So, according to my supposing, the sizing being off very well could be solely on account of the trend of women’s lingerie creating the desired silhouette of the time…or it could merely be this particular pattern. I don’t think my blaming the era’ lingerie is too far off, because I remember my Grandmother reminiscing about the 50’s era confining “corsets”, and she seemed attributed her 19 inch waist on her wedding day in 1951 to wearing that kind of stuff. Wow, a 19 inch waist would have certainly found this pattern (as I made it) roomy. Looking into the fashion of the decade of the 50’s nowadays can make the decade feel like a great step back to time where women were bound and confined in more ways than one.

Moving on back to the construction details, my only major changes to the weskit design (besides those made for fitting reasons) were to lengthen the bottom hem by one inch and to eliminate the hassle of wrist closures. The sleeve ends are skinny, but not small enough to not slip over my hands when I cup them. Sometimes wrist closures in small circumference sleeve hems only end up itching my skin, and I had a feeling that a zipper had a high chance of that occurring. Besides, I really didn’t feel like the extra fuss of bothering with closing the wrists when dressing in my weskit. I have enough of those garments from the 1940’s where there are four or five different spots you have to close just to be dressed (see my 1941 Military-inspired wool suit for one example). There is a point which I appreciate of being ‘historically accurate’, but at the same time, I don’t think my interest in simplicity downgraded the weskit’s design.

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I love the elegant neckline of the weskit, and the buttons I used are (I think) just enough contrast/match in color, with a small enough size to be feminine. The weskit calls for an odd number of seven buttons, and I found the perfect fit in my husband’s Grandmother’s collection – a set of six with a seventh matching in tone and width to the others except with a cat-eye center. The special odd-button is at the top, the first closure to the front. The bottom button ends a bit too high for my liking, so I added a tiny hook and eye at the center of the front weskit hem to keep that sharp corner together.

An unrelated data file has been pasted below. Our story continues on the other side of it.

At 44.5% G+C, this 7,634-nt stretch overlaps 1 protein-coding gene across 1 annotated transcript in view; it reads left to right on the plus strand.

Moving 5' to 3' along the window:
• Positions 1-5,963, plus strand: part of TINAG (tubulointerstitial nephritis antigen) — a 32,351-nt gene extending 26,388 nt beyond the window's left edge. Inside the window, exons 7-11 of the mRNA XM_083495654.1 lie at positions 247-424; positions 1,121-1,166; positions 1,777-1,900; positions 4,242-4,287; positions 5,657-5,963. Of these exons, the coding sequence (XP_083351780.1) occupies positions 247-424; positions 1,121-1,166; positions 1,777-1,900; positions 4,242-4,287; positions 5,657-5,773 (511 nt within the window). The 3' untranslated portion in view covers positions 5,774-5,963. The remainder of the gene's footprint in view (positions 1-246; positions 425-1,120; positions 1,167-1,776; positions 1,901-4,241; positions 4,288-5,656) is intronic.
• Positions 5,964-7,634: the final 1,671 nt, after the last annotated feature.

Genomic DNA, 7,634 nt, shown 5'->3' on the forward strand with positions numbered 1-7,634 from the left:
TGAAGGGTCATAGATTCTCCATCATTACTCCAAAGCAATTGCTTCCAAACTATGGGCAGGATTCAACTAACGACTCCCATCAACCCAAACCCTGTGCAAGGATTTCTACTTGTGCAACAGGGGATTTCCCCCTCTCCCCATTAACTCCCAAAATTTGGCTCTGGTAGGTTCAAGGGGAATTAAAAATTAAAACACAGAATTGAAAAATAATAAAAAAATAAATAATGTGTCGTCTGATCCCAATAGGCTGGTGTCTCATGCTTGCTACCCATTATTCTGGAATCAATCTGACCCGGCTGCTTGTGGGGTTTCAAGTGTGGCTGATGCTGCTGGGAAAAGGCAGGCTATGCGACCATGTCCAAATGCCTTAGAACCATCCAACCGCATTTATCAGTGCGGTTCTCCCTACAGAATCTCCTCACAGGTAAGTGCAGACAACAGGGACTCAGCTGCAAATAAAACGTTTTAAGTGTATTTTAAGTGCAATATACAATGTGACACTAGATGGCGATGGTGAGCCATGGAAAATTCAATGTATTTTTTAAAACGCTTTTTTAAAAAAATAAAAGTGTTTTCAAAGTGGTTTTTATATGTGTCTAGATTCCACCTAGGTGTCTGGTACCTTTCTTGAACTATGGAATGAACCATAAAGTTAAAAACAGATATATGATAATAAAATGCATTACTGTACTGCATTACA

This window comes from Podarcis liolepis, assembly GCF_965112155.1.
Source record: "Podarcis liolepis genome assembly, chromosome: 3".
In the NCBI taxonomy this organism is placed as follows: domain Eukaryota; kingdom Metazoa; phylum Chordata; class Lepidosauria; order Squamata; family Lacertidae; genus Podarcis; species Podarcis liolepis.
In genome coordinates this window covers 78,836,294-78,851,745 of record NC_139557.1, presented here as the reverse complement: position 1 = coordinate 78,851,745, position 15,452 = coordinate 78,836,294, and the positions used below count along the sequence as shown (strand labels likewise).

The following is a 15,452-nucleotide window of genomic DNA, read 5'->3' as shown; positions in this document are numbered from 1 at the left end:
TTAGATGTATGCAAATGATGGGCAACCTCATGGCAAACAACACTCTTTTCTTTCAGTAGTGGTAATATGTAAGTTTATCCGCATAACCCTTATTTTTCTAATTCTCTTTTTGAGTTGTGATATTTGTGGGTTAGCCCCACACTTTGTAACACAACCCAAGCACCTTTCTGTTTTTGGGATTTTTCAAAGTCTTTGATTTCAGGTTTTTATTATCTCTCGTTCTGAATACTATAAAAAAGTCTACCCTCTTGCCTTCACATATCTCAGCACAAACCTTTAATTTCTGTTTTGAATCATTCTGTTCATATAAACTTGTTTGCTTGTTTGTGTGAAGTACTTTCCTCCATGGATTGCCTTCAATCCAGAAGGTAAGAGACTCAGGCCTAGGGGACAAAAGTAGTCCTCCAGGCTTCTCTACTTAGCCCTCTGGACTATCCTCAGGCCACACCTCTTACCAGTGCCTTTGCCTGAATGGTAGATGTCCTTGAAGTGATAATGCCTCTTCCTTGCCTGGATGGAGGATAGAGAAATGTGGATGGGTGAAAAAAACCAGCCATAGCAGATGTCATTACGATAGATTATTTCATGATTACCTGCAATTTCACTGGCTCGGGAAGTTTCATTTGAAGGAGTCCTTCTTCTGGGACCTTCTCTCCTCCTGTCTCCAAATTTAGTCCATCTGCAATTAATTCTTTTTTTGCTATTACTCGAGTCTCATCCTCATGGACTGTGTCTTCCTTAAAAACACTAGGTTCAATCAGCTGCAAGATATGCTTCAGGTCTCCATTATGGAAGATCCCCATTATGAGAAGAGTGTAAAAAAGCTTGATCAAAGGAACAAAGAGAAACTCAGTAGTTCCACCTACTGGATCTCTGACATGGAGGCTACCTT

100_6556a-compAnyone with larger upper arms like myself would love this pattern (although I believe it is hard to find)! Not too many sleeves are friendly enough to allow generous room in the biceps and shoulders but this weskit certainly and unexpectedly does – with room to spare. The sleeve pattern piece was huge from just below the elbows and up to the shoulder, but being a 1950’s pattern, it is shaped very well. It makes for a wonderful deep set sleeve which is very easy to move and reach freely in, though it does need thicker than normal shoulder pads to fill in the tops appropriately. If it wasn’t for the generous sleeve tops, I think this weskit would be uncomfortably confining.

100_6443a-compI considered adding in some lightweight boning into the weskit to achieve something closer to the envelope drawing where the hem sticks out and the body is a straight and rigid vertical line. But no…what’s good enough is best left alone, and the pattern doesn’t call for such measures. I figure if I want such a look, I’ll suck up and wear a 1950’s corset girdle, and see how much torture it involves and commiserate with my Grandmother. My hem is merely turned under with bias tape instead of using the pattern’s facing so perhaps this is why I’m short of a feature to the silhouette (or maybe just hard on myself).

Weskits have been worn for a long time and are a fashion adapted from men’s wear. The word is like an informal acronym of “waist coat”, those short vest-like which ends at the high hip and is sleeveless, collarless and worn over a shirt and sometimes under a jacket. Waistcoats are of very English origin which can be dated very precisely to October of 1666 from a decree by “The Merry Monarch” Charles II after the Persian-mode of dressing. (See more waistcoat/weskit history here.) Some waistcoats created an extra layer of warmth before the era of central heating. Mostly these “waist coats” were ornamental, many with plain backs and all the ornamentation on the front, some even with a mock front or simple tie-back.waistcoat & weskit history collage

However, patterns I’ve seen for weskits in the 20th century include every sort of variant – a bib-like year 1918 weskit, a 1929 kimono sleeves weskit, a 40’s weskit-like jacket, a The Thrill of Brazil movie pane-cropped-Evelyn Keyessleeveless and strapless corset-like summer 50’s weskit, a 1954 apron weskit modeled by “I Love Lucy”, and vests/weskits with and without collars, scoop necks, and double-breasted closures. My all-time favorite weskit is a striped one worn by actress Evelyn Keyes seen in one of my favorite movies, “The Thrill of Brazil” from 1946. Variety is the rule it seems with weskits, and they are so complimentary to the waist, I’m surprised they aren’t seen more than they are…which is hardly at all.

Speaking of history, my hat is a satin-type of nylon, woven as if it was straw, in an authentic early 50’s asymmetric style for more period appropriateness to my outfit. I love the fancy jeweled broach on one side! See “dollycreates” blog page here for a picture link to a 1951 fashion magazine showing a hat just like mine!